Sunday 25 February 2018

Daniel McDonnell: Celtic have won their cup finals, but group stage the ceiling for Champions League hopes

Former Liverpool manager Brendan Rodgers may now benefit from a defeat for his former club. Photo: Jeff Holmes/PA Wire
Former Liverpool manager Brendan Rodgers may now benefit from a defeat for his former club. Photo: Jeff Holmes/PA Wire
Daniel McDonnell

Daniel McDonnell

The sloppy nature of the second-leg display should not disguise what Celtic achieved in Kazakhstan last night.

Champions League qualification means so much to the SPL champions that Brendan Rodgers finds himself in the bizarre position where the most important six games of his season take place before September.

Granted, their impeccable domestic performances last term delivered plenty of joy to fans.

But it's the money for making the group stages of Europe's premier competition that helps Celtic function in an era where their league is incapable of generating serious funds through any kind of television deal.

In 2008, the ill-fated Setanta was willing to shell out £31m a season for the rights to Scotland's top flight.

Local reports claim that the current deal with Sky and BT Sport amounts to £19m per season with highlights and foreign rights on top of that. The bulk of that cash is spread out amongst the top 12 clubs. In that context, Celtic's cut is small.

Celtic’s Scott Sinclair. Photo: Shamil Zhumatov/Reuters
Celtic’s Scott Sinclair. Photo: Shamil Zhumatov/Reuters

Compare that to the £1.71 billion deal that Sky and BT Sport are paying for Premier League coverage. It's another world.

Therefore, the European dosh is vital. Making the group stages last year was worth £26m to Celtic before ancillary benefits were factored in. It contributed to a revenue increase of 94.7pc for the first six months of their financial year.

In February of this year, they confirmed that their pre-tax profit was £18.6m which was a considerable increase on 12 months earlier where they only qualified for the Europa League group phase. Not making either would be catastrophic.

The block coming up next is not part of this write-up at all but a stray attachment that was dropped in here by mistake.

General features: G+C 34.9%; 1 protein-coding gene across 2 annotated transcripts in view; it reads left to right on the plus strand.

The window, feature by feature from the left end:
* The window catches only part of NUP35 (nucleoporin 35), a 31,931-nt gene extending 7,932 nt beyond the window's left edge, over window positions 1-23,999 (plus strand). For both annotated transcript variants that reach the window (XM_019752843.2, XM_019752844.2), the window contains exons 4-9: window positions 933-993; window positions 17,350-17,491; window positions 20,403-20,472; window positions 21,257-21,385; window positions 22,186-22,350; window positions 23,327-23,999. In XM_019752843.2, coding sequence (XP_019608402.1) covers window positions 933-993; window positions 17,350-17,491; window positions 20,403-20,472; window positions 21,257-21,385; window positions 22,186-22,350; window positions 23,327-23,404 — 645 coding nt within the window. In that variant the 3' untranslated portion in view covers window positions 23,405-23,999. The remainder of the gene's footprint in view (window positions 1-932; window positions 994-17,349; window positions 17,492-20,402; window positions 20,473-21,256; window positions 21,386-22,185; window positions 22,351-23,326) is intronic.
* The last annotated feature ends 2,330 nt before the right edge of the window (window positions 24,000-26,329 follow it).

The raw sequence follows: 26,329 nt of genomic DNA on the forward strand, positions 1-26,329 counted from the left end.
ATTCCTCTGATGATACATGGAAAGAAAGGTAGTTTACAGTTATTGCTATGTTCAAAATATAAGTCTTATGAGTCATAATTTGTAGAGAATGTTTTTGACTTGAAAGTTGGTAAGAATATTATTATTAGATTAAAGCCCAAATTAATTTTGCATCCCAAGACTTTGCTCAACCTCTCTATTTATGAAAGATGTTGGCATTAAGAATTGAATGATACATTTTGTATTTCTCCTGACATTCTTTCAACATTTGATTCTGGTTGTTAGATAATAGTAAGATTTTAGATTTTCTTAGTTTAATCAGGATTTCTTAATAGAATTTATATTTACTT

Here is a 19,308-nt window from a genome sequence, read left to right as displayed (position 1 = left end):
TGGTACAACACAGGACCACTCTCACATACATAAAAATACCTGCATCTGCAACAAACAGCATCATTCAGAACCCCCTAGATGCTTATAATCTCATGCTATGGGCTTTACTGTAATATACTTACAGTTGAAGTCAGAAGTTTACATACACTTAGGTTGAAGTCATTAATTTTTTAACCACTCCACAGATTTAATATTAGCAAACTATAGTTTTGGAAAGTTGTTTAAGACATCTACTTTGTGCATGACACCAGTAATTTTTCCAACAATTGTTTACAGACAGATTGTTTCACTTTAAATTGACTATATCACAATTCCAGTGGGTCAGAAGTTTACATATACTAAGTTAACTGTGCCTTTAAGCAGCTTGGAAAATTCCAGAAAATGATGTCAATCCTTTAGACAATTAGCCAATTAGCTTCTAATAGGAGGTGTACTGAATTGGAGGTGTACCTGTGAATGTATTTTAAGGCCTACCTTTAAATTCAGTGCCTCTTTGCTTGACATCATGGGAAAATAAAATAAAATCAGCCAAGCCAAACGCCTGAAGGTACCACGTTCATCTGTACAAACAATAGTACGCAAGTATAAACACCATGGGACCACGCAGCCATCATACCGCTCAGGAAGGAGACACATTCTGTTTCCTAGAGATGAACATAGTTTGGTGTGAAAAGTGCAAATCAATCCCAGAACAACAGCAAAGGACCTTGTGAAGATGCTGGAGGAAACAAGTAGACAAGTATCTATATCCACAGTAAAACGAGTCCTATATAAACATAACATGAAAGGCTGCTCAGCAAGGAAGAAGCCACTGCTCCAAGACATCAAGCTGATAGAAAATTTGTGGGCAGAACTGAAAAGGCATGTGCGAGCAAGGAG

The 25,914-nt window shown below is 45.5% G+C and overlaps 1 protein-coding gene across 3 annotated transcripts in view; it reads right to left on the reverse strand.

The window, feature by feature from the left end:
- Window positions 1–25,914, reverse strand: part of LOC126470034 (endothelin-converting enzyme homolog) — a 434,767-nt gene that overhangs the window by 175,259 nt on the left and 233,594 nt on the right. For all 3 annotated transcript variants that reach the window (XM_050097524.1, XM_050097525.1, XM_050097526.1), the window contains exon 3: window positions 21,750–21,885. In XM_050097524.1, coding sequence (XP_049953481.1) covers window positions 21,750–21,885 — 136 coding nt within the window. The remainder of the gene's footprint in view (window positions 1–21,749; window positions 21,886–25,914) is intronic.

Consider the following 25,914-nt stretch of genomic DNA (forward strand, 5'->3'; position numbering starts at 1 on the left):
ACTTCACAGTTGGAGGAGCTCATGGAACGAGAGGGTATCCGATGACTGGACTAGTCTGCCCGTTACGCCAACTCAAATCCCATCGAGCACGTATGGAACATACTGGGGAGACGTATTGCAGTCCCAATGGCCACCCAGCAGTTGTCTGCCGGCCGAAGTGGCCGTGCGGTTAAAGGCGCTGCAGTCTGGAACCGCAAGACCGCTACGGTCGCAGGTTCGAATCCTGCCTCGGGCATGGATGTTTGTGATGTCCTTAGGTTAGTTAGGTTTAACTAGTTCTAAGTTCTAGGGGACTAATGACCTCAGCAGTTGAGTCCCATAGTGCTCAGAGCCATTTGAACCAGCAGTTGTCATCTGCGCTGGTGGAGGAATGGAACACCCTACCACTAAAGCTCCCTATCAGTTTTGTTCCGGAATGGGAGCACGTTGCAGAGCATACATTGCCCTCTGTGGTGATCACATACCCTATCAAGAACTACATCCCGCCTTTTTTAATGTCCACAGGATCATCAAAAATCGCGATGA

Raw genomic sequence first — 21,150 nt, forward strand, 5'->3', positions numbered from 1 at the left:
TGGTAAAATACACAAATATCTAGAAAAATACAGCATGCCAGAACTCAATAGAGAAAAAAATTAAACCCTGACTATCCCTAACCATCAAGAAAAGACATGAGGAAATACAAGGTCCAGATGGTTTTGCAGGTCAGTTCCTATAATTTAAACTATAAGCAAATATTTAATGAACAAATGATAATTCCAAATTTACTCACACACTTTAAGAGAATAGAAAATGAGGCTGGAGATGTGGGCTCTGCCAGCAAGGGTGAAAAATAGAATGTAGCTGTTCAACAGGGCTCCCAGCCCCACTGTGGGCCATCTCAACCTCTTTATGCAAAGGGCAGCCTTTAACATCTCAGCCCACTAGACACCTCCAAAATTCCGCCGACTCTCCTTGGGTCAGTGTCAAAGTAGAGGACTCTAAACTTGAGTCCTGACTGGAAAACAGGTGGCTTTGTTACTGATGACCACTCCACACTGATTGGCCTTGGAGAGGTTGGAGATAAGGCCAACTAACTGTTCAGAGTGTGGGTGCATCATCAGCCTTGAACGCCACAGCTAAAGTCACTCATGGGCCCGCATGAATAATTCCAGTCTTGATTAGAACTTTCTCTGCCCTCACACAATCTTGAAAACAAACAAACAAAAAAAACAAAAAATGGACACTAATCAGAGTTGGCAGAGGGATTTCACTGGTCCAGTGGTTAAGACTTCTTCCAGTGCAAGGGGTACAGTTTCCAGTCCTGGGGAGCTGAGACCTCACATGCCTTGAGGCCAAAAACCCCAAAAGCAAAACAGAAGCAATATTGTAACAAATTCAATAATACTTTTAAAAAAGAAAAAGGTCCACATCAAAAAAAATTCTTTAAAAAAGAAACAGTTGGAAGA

So these are pressure games and other managers have struggled with them. Rodgers has got the hang of it. Linfield was a handy start to this run, while their struggles with Rosenborg look slightly better in hindsight. The Norwegian champions won away to Ajax last Thursday to move within 90 minutes of the Europa League group stages.

In these pages before, we've spoken about the dangers of applying collateral form to football, but the fact that Rosenborg have shown themselves to be decent is of little comfort to a Dundalk squad watching from afar that wanted their crack at Celtic.

Meeting sides midway through their season is the hardest part for Rodgers' but his men got the job done in Trondheim and handed a first-leg bashing to an Astana side they scraped past in 2016. Emerging powers in oil-rich nations are becoming a growing influence in the 'champions' section that allows Celtic a route to the top table even though they would much prefer a scenario which actually gave them a proper off-season.

To be adequately prepared, they have to return to the training pitch in June which adds another layer of complications.

But what happens now? Barring a shock defeat for Liverpool tonight, Celtic will be in Pot 4 for Friday's draw.

This means they could, for example, end up with a group that includes Real Madrid, PSG and Spurs. Last year, they drew Barcelona, Manchester City and Borussia Monchengladbach and won zero from six despite putting in some excellent displays. Barcelona and City's spending power is well documented but, according to Rodgers, Borussia's annual budget is £100m bigger than the Glasgow operation.

It will be extremely hard for them to break through that ceiling from their current post, with Rodgers doing his best to mould a force while stymied by the fact that their bread and butter is miles off the elite.

St Johnstone and Rangers went out in the first qualifying round of the Europa League this year while their closest pursuers Aberdeen made it through one round of the competition. Celtic's performances do actually earn their SPL counterparts a solidarity payment from UEFA and they need that six-figure boost badly.

But it cannot help them to bridge the gap between themselves and Celtic and offer a sterner test on a weekly basis. The Hoops' dominance over the pack may be enjoyable for their followers, but it's not enjoyable for too many others and the value of the TV deal reflects that.

Celtic do have some excellent players. Moussa Dembele will eventually go for big money, Stuart Armstrong is a fine midfield player and the ability of the Scotts - Sinclair and Brown - is well known.

But they are playing in a division that's competing for players in League One and League Two. League One is where some of Celtic's fringe performers have relocated to.

Placed in that context, Rodgers has done extremely well to ease through a sticky phase of qualifying.

However, it would be unrealistic to expect them to emerge from the group stage.

The percentage call is that they will suffer some difficult evenings; there is no shame in that given where they are coming from.

A third-place finish and parachute into Europa League would be an excellent outcome.

They will not be able to threaten the elite without engaging in spending that would be hard to justify unless Qatar come in as sponsors.

Whatever happens, they know their season will end with trophies. But they have already prevailed in their most important cup finals.

Irish Independent

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